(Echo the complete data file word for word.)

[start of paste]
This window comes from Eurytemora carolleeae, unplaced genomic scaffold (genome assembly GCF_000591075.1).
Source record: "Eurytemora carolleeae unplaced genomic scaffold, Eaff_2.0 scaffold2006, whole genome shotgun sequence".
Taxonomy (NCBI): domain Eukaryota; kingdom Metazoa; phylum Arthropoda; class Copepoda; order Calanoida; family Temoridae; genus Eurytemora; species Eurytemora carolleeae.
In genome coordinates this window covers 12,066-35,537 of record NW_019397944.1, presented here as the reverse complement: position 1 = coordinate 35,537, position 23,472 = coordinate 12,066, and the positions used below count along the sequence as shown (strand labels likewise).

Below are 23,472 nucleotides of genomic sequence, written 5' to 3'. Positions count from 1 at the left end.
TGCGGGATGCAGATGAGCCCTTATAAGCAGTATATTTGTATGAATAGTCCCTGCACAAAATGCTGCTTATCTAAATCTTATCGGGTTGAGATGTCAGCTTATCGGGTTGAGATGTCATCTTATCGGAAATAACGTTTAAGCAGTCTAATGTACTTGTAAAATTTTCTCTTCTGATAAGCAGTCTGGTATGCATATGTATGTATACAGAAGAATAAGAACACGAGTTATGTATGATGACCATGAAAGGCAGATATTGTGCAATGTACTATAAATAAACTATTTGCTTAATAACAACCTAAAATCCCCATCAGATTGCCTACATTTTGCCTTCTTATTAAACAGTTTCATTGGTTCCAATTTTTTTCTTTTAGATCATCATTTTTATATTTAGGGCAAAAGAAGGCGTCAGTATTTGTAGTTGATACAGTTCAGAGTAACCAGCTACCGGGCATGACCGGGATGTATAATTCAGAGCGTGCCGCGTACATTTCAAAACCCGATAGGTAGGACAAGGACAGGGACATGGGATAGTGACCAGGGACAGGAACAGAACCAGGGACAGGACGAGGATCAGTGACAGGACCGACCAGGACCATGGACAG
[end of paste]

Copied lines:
This window comes from Eurytemora carolleeae, unplaced genomic scaffold (genome assembly GCF_000591075.1).
Source record: "Eurytemora carolleeae unplaced genomic scaffold, Eaff_2.0 scaffold2006, whole genome shotgun sequence".
Taxonomy (NCBI): domain Eukaryota; kingdom Metazoa; phylum Arthropoda; class Copepoda; order Calanoida; family Temoridae; genus Eurytemora; species Eurytemora carolleeae.
In genome coordinates this window covers 12,066-35,537 of record NW_019397944.1, presented here as the reverse complement: position 1 = coordinate 35,537, position 23,472 = coordinate 12,066, and the positions used below count along the sequence as shown (strand labels likewise).

Below are 23,472 nucleotides of genomic sequence, written 5' to 3'. Positions count from 1 at the left end.
TGCGGGATGCAGATGAGCCCTTATAAGCAGTATATTTGTATGAATAGTCCCTGCACAAAATGCTGCTTATCTAAATCTTATCGGGTTGAGATGTCAGCTTATCGGGTTGAGATGTCATCTTATCGGAAATAACGTTTAAGCAGTCTAATGTACTTGTAAAATTTTCTCTTCTGATAAGCAGTCTGGTATGCATATGTATGTATACAGAAGAATAAGAACACGAGTTATGTATGATGACCATGAAAGGCAGATATTGTGCAATGTACTATAAATAAACTATTTGCTTAATAACAACCTAAAATCCCCATCAGATTGCCTACATTTTGCCTTCTTATTAAACAGTTTCATTGGTTCCAATTTTTTTCTTTTAGATCATCATTTTTATATTTAGGGCAAAAGAAGGCGTCAGTATTTGTAGTTGATACAGTTCAGAGTAACCAGCTACCGGGCATGACCGGGATGTATAATTCAGAGCGTGCCGCGTACATTTCAAAACCCGATAGGTAGGACAAGGACAGGGACATGGGATAGTGACCAGGGACAGGAACAGAACCAGGGACAGGACGAGGATCAGTGACAGGACCGACCAGGACCATGGACAG